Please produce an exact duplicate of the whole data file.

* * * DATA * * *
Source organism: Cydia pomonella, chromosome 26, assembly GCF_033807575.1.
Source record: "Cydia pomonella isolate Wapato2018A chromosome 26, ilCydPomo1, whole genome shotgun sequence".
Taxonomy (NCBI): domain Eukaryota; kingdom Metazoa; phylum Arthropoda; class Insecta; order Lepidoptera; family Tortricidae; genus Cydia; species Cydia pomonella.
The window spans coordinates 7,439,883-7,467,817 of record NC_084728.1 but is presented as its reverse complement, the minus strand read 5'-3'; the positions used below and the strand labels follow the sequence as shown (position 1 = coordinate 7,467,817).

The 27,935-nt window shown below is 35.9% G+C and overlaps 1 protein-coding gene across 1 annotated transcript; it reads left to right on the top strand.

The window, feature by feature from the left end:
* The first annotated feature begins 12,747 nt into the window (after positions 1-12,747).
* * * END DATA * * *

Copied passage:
Source organism: Cydia pomonella, chromosome 26, assembly GCF_033807575.1.
Source record: "Cydia pomonella isolate Wapato2018A chromosome 26, ilCydPomo1, whole genome shotgun sequence".
Taxonomy (NCBI): domain Eukaryota; kingdom Metazoa; phylum Arthropoda; class Insecta; order Lepidoptera; family Tortricidae; genus Cydia; species Cydia pomonella.
The window spans coordinates 7,439,883-7,467,817 of record NC_084728.1 but is presented as its reverse complement, the minus strand read 5'-3'; the positions used below and the strand labels follow the sequence as shown (position 1 = coordinate 7,467,817).

The 27,935-nt window shown below is 35.9% G+C and overlaps 1 protein-coding gene across 1 annotated transcript; it reads left to right on the top strand.

The window, feature by feature from the left end:
* The first annotated feature begins 12,747 nt into the window (after positions 1-12,747).